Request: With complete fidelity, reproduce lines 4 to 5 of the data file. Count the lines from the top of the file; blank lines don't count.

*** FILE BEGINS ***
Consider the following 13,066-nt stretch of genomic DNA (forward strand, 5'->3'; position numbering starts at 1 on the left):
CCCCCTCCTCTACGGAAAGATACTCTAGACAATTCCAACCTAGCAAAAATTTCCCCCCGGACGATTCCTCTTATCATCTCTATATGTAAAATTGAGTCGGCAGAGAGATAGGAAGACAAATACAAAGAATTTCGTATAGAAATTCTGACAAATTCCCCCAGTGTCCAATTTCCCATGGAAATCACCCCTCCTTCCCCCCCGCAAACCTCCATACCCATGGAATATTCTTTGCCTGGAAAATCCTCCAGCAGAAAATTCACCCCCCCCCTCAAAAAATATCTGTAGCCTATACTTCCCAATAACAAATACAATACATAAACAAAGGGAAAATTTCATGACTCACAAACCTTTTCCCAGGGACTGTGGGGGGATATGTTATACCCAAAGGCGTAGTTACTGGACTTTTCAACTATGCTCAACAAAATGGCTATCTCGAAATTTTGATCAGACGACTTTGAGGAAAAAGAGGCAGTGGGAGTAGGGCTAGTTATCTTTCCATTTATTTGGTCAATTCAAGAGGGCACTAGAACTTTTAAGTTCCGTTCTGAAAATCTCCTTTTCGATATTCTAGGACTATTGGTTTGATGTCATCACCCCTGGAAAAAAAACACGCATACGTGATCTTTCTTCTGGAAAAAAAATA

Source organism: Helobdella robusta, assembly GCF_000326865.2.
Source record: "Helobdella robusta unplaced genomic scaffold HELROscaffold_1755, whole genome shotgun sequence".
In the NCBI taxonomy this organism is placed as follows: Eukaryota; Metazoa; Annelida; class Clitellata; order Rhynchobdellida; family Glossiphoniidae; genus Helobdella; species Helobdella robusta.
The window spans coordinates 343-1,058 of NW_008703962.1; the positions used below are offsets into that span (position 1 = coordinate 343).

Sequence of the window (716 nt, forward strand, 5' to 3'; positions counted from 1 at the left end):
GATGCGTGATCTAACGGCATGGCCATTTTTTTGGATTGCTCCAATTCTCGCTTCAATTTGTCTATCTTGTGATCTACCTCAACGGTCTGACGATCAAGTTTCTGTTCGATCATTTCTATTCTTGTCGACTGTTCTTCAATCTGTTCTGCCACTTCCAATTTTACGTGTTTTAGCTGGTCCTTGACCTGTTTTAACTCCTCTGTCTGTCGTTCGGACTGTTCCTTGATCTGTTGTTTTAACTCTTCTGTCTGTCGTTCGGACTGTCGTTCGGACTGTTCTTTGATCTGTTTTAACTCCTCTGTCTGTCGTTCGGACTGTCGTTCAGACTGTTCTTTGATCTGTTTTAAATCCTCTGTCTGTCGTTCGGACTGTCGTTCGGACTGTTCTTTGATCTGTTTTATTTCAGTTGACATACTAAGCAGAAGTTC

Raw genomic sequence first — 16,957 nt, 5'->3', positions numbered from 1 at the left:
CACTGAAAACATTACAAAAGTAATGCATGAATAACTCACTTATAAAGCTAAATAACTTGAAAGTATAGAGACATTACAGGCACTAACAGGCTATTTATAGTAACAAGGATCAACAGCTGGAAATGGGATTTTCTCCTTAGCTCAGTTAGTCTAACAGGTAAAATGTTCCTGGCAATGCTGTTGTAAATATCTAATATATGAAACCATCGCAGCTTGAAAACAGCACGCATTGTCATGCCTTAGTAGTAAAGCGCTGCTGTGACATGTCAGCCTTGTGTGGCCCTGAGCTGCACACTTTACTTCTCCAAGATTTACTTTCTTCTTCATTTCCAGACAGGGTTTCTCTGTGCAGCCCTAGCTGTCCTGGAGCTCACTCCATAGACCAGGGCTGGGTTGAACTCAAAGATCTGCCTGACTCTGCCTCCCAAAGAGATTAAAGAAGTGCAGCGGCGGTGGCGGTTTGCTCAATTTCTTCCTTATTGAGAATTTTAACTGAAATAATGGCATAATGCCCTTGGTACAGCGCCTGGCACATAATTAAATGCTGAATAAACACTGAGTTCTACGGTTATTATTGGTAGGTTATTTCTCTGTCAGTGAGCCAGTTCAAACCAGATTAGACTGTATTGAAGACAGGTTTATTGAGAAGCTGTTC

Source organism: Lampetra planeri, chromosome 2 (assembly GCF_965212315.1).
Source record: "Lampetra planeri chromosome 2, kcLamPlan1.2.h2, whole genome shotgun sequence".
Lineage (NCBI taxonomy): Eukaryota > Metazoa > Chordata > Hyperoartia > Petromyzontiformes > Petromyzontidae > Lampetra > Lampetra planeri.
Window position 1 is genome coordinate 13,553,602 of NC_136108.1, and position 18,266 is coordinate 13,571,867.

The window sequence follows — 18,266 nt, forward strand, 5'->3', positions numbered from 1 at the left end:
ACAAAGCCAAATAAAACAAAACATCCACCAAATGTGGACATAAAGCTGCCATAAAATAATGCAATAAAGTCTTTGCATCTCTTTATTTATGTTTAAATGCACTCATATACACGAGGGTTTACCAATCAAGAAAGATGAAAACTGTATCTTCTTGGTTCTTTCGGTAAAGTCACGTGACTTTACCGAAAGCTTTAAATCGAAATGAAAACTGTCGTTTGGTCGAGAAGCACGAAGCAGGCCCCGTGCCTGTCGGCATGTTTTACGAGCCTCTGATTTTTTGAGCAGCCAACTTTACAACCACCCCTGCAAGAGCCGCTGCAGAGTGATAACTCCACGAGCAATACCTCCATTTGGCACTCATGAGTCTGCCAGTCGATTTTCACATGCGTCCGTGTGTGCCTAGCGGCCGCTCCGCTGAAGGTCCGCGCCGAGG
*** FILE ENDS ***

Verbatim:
Source record: "Helobdella robusta unplaced genomic scaffold HELROscaffold_1755, whole genome shotgun sequence".
In the NCBI taxonomy this organism is placed as follows: Eukaryota; Metazoa; Annelida; class Clitellata; order Rhynchobdellida; family Glossiphoniidae; genus Helobdella; species Helobdella robusta.